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A Canon Digital Ixus in all its glory

How to choose a digital compact camera

Posted on 6 Aug 2009 at 13:53

Ignore megapixel ratings. There are many more important things to consider when choosing a digital compact, as we discuss in this buying guide.

Compacts are exactly what they sound like – small, light and easily portable. There’s a wider choice of compact digital cameras than any other type, and prices vary from £50 to around £250.

The more expensive models will be smaller, with longer-lasting batteries and higher megapixel ratings. There’s also a fairly distinct class of high-end digital compact, which is more expensive still and  offers more manual control for the serious photographer.

A mid-range compact such as the Canon Ixus 960 IS is a good choice if you want to shoot a variety of subjects: people, landscapes and macro (extreme close-up shots). Most offer a modest 3x zoom lens.

A huge benefit compacts enjoy is doubling up as a video camera, letting you shoot near-TV-quality clips with sound. In the world of Digital SLRs, video recording is a feature currently restricted to a handful of high-end models.

And while DSLRs need a special lens to shoot in macro, most compacts simply take it in their stride. Whether you want photos of flowers or more abstract shots, simply switch to macro mode and press the shutter; most compacts will focus down to just a few centimetres from your subject.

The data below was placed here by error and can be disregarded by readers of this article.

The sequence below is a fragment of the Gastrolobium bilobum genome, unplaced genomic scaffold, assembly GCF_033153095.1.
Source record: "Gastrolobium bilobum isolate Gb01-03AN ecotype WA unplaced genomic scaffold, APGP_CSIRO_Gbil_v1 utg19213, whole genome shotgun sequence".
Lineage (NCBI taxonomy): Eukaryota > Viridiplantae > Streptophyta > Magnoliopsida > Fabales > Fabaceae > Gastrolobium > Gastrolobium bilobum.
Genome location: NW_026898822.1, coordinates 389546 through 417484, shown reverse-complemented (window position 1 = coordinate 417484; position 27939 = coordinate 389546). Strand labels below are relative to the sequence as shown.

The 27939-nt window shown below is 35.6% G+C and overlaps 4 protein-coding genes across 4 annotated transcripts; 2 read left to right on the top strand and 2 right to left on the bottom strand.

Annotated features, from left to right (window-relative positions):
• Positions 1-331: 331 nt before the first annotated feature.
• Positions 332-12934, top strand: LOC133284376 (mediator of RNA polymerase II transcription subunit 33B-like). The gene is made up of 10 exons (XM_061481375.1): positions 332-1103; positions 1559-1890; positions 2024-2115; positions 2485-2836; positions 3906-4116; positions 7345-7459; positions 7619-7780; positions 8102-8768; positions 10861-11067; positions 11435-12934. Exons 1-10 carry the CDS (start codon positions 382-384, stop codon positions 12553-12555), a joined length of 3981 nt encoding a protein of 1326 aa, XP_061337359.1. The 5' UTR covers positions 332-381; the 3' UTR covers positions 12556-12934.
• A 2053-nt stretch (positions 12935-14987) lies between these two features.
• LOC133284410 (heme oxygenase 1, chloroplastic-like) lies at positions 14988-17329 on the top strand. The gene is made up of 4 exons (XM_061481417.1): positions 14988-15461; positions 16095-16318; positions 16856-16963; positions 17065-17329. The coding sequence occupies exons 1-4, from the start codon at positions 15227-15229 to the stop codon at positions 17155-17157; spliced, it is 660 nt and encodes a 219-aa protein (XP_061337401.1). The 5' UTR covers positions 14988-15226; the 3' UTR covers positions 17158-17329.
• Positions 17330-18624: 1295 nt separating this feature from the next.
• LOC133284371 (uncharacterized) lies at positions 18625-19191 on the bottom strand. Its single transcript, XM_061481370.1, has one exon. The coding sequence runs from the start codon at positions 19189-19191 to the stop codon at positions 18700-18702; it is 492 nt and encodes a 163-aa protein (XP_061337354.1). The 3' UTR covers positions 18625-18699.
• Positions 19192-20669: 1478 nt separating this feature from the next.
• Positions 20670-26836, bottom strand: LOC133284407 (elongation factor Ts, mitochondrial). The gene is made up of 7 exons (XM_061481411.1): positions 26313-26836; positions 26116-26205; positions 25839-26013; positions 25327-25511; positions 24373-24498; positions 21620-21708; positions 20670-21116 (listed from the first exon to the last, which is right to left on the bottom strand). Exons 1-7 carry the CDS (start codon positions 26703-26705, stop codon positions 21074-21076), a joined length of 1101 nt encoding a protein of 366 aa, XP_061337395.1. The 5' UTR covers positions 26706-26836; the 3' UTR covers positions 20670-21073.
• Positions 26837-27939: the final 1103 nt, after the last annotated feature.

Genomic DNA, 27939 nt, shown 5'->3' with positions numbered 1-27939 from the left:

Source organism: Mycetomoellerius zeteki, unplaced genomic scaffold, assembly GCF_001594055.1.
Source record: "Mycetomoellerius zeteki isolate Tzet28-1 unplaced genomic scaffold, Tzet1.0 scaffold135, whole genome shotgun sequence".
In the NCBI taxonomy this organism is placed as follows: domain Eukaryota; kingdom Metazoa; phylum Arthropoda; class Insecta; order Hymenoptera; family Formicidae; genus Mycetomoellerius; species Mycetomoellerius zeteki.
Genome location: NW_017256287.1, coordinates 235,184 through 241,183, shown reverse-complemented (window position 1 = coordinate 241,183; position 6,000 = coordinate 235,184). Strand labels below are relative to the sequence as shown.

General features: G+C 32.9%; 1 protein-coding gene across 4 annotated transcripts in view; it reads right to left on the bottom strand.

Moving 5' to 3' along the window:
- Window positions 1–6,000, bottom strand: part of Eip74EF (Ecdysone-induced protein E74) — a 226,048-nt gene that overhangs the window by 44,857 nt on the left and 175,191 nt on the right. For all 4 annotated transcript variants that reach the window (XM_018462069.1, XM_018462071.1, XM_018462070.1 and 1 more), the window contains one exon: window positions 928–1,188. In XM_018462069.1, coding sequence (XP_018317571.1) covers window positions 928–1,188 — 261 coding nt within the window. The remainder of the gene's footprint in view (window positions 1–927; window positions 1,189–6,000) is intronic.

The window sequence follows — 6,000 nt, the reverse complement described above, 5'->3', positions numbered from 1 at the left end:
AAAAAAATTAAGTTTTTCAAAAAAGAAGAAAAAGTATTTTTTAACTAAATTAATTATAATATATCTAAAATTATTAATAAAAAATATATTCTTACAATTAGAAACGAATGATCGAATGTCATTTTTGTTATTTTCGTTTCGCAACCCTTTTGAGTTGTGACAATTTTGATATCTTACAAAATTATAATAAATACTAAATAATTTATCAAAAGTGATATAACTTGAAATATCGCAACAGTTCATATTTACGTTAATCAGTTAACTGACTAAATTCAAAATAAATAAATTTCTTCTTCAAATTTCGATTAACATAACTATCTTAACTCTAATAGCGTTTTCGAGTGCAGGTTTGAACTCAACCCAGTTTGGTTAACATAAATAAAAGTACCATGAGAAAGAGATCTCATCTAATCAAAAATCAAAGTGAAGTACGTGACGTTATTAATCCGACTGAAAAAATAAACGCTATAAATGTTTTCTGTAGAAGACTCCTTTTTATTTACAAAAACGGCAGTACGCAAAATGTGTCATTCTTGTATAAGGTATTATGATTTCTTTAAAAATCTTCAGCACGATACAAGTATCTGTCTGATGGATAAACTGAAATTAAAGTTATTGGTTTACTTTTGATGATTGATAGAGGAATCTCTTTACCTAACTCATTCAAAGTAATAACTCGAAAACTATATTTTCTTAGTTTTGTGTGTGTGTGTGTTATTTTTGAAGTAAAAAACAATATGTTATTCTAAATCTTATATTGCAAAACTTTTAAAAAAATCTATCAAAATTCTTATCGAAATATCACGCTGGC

Compacts have their limitations, though. Many don’t offer full control over settings such as aperture or shutter speed, and the actual range of each setting is limited compared to DSLRs, particularly when it comes to aperture. This means that certain types of shots are very difficult to take with a compact.

Take waterfalls, for example. With a DSLR, you can choose to freeze the water or turn it into a soft blur, but with a compact in bright conditions you’ll only be able to achieve the first effect because of the limited aperture range. Similarly, if you want to take long-exposure shots such as sunset, you might be frustrated by the shutter speed range.

Of course, if you’re not fussed about being able to take these kinds of creative photos and prefer a pocketable camera that you can carry around with you everywhere, a compact is ideal.

How to choose a digital camera

How to choose a superzoom

How to choose a digital SLR

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